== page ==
The University of Colorado Museum of Natural History is pleased to announce a new academic conference on Naming Diversity in the 21st Century. Over the course of the 3-day conference, to be held from September 29 – October 1, 2014, participants from across broad segments of our society, within and outside academia, will explore and bring into view commonalities and differences, and declare and debate new meaning in the vital giving and linking of names.
We are very excited to have as our plenary speaker, Dr. J. Craig Venter. Dr. Venter will speak on September 29, 2014 at 7:00 pm in Macky Auditorium about his groundbreaking work in the development of "synthetic life." Dr. Venter will discuss his latest book, Life at the Speed of Light and share his thoughts and ideas on the conference topic, Naming Diversity in the 21st Century.
Catherine Chalmers is a multi-media artist whose work focuses on the complex relationship between nature and culture. Using video, photography, drawing and sculpture, her work aims to give form to the richness, as well as the brutality and indifference that often characterize our connection with animals. She uses art as a medium to explore and expand her involvement with nature and to discover a way to broaden the cultural significance of the non-human world.
This exhibit highlights some of the Museum's extensive collection of Asian artifacts. The focus of the exhibit is on swords and blades and other armaments used by Samurai warriors, primarily from the 17th Century.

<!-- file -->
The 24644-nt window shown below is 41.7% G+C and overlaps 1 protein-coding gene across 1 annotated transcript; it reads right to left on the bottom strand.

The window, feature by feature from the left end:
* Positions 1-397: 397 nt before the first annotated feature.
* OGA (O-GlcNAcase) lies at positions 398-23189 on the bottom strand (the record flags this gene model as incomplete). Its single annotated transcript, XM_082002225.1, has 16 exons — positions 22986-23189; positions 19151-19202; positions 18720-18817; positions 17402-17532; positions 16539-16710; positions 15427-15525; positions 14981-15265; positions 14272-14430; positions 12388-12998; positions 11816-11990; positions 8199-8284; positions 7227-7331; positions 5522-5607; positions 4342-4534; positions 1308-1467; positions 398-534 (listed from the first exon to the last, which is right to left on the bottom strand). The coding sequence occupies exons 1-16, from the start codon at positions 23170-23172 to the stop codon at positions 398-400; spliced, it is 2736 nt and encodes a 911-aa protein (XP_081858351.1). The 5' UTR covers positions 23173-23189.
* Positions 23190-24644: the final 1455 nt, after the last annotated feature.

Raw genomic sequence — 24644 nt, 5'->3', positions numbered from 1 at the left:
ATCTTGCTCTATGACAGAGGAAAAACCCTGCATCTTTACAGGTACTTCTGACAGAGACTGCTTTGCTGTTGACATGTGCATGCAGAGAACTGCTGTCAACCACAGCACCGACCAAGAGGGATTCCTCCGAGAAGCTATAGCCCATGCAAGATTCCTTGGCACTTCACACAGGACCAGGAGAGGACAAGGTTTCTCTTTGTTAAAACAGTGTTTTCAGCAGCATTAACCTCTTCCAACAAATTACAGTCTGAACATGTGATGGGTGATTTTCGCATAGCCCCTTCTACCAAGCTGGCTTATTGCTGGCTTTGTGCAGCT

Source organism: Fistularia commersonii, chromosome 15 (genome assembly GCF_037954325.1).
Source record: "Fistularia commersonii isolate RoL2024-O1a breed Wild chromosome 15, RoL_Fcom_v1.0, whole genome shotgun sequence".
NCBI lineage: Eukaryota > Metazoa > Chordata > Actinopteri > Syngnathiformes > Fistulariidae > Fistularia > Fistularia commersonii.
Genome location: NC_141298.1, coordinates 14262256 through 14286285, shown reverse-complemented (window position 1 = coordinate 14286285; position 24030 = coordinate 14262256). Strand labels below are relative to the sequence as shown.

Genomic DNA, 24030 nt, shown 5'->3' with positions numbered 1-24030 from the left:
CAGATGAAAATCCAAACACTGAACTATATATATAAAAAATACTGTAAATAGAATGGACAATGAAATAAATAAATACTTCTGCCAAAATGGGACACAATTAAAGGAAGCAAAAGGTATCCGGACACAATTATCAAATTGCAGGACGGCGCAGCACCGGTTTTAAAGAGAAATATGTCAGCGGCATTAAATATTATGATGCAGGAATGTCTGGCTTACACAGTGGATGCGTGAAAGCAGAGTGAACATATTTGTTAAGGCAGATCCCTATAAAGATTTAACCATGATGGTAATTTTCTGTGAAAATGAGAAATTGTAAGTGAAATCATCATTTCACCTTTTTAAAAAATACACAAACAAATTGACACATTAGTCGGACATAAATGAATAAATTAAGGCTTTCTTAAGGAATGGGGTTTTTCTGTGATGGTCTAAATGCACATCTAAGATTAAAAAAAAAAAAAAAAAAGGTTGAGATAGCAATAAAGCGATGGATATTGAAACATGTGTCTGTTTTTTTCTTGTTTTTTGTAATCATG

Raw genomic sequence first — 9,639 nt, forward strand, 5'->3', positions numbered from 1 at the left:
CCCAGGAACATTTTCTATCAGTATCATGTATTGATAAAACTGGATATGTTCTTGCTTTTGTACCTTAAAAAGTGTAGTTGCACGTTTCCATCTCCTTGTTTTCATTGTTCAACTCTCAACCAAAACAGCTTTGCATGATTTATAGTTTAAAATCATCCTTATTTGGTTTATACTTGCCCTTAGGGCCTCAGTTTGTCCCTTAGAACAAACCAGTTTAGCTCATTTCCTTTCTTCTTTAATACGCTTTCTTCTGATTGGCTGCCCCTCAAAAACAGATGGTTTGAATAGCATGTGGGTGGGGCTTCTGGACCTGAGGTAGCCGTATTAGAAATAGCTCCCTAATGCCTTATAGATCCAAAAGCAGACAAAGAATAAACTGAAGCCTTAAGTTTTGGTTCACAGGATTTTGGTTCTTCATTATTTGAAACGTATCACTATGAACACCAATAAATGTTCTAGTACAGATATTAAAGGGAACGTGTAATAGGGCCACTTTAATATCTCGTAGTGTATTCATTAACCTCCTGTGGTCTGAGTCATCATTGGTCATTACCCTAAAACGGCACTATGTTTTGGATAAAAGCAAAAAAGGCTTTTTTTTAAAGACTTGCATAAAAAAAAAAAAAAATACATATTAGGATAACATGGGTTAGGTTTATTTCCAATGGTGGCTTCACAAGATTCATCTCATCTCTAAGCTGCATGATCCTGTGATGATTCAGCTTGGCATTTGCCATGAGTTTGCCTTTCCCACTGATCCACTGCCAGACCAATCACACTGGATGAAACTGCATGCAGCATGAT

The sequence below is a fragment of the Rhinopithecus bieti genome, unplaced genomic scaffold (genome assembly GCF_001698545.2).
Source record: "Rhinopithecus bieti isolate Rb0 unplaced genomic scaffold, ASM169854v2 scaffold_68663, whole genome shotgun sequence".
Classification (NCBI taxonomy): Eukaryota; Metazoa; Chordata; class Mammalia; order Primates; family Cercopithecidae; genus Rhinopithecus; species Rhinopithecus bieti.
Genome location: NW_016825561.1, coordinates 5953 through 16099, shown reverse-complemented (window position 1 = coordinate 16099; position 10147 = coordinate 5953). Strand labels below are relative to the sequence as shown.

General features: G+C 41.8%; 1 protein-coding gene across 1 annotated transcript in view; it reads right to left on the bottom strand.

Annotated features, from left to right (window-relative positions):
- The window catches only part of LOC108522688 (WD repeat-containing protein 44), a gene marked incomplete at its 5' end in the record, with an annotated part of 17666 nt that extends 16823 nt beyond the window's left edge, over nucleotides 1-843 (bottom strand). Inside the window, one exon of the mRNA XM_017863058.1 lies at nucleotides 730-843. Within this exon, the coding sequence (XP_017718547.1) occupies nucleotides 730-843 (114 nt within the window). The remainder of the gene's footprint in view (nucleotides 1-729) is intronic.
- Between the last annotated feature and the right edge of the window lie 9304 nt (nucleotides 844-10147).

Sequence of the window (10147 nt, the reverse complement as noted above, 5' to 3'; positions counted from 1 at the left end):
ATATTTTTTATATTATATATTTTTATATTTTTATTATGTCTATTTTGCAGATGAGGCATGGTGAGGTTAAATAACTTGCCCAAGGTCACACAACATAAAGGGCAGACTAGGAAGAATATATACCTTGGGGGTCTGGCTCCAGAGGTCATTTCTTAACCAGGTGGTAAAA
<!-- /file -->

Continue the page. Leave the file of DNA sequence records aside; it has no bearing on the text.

This exhibit aims to educate the public about the emerging science of evolutionary developmental biology, commonly shortened to “evo devo”. Dan Medeiros, Ph.D., a researcher who focuses on evo devo here at the University of Colorado, explains “Evo Devo tries to understand a fundamental question – how does evolution create new things? How do this force of nature, shaping life on the planet, work at fundamental levels?”
CondorWatch is a new citizen science program which hopes to improve understanding of the California condor and reduce some of the dangers to its existence. The project asks volunteers to look at photographs of condors, identify the tag number of each condor, and describe behaviors that are easily observed to give researchers a peek into the social networks of these iconic birds.
Notes from Nature is a transcription project allowing people just like you to sit down (or stand up) right now and start digitizing collections from more than 200 institutions. Until now many of these collections have only been accessible in person.
If you have questions, please contact the Front Desk: 303-492-6892 or email@example.com
See what others say about the University of Colorado Museum of Natural History on TripAdvisor.